In a deep-bottomed vessel, pour this paste and mix the prawns in it. Add more water and salt to taste and cook covered for 10 to 15 minutes. The shrimps will curl up and appear pink in colour. Switch the gas off.
Add oil and hing powder and mix well. Adjust salt according to your taste. I like this dish slightly spicy and very slightly salty as it will be an ideal combination with rice.

And by rice I mean "boiled" rice or "ukde sheeth". Seen in this picture is "kuthari brown rice" which I bought from an Indian store in Sunnyvale. Now all this plate needs is a piece of fried fish :)!!

Thursday, January 12, 2012

Chocolate Balls / Cocoa Ladoos

Here's an easy-peasy chocolate ladoo recipe from Rekha Vishwanath Nayak, who posted it on a social networking site.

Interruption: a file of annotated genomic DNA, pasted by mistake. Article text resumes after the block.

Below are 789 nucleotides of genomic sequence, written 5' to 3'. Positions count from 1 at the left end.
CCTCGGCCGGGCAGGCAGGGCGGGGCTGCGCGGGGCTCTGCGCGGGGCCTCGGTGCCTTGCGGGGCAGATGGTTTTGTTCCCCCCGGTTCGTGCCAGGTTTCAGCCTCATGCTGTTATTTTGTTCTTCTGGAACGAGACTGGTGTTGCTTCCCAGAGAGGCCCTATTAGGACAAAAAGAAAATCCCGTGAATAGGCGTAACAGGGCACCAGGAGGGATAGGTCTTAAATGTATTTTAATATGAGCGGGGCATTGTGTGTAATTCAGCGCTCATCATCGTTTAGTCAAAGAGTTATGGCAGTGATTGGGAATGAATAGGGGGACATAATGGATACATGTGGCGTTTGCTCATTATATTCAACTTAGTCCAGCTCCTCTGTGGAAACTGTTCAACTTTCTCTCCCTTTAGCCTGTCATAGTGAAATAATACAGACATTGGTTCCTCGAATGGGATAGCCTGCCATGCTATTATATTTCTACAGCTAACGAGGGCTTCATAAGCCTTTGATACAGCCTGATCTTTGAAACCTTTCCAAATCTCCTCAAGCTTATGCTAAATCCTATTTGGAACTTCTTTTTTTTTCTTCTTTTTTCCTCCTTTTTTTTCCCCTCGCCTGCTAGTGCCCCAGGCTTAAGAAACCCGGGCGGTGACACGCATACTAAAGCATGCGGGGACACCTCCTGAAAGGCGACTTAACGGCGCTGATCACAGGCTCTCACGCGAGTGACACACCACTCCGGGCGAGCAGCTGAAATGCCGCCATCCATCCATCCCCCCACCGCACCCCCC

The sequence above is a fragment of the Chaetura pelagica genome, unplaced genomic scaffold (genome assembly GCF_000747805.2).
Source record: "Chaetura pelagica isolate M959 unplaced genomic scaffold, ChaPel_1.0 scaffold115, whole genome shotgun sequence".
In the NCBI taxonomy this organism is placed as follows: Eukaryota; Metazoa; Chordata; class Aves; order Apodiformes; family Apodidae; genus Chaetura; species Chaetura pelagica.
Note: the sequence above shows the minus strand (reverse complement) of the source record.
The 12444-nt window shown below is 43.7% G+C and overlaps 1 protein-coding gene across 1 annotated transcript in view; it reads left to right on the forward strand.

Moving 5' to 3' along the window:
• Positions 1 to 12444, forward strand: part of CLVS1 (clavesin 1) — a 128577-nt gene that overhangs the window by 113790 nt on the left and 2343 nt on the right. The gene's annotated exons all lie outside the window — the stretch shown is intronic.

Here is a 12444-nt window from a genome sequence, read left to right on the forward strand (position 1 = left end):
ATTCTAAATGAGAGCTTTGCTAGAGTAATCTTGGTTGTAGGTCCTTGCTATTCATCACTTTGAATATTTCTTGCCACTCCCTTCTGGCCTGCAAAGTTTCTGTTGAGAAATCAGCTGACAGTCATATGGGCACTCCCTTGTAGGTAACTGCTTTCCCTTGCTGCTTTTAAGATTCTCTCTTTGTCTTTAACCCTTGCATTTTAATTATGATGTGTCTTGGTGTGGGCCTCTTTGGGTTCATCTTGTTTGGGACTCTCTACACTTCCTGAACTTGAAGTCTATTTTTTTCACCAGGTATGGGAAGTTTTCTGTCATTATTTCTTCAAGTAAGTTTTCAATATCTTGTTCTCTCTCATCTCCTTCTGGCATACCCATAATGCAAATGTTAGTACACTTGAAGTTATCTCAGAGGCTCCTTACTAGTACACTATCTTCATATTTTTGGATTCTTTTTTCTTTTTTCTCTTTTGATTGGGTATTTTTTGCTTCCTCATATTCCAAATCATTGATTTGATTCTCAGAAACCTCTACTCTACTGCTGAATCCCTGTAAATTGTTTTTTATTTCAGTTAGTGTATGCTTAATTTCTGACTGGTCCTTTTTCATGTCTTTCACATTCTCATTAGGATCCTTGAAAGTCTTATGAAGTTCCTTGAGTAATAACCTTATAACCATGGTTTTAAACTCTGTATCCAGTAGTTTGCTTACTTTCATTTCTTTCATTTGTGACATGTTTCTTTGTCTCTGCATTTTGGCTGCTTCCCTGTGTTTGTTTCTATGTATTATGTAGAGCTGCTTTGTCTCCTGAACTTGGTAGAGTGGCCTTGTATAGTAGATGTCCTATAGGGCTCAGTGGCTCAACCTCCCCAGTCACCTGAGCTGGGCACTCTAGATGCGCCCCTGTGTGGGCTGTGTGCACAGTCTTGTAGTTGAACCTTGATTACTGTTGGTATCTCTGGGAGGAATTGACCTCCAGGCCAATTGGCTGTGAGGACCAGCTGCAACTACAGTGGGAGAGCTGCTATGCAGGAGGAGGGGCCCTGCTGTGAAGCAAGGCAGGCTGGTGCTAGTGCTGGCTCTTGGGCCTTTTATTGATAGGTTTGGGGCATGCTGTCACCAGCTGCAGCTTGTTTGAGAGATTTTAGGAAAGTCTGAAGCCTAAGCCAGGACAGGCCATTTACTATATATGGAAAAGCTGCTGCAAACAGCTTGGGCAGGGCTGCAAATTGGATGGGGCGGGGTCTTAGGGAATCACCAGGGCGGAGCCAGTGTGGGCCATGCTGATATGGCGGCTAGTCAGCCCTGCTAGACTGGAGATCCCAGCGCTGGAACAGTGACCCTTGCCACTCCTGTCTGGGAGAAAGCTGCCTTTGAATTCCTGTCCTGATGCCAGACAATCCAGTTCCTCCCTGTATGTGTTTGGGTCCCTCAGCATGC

50 g butter (I used 1/4 cup)
1/2 cup cocoa powder
1 tin (400g) milkmaid [or any other condensed milk]
3/4 cup powdered sugar (add more for more sweetness)
Dry fruits (optional, I did not add)

In a deep bottomed pan, melt butter on medium heat. Add all the other ingredients and mix well. Cook for 5 to 7  minutes on medium flame. Keep stirring as you cook, specially the last couple of minutes.

Switch the gas off and allow to cool completely.
Shape into balls.

Note: If you cook the mixture too long it can get dry after cooling so if you are not able to roll them into balls, you can make burfis out of them.
If you cook the mixture for a shorter time, after cooling it may be too soft to roll into balls. Try and roll them into balls anyway and refrigerate them, they will harden in a few hours.

These ladoos taste better after they have set properly so it will be a good idea to make them a few hours or a day in advance.

Monday, January 9, 2012

Pindi Chana / Chole

I just love the colour of pindi chana. The deep dark colour that disguises the otherwise off-white garbanzo beans makes the dish even more appealing. An aunt suggested adding a tea bag while cooking the garbanzo beans for the darker colour. It indeed makes a difference. I went about with the rest of the dish just like I prepare chole, except that I did not add too much water for the gravy.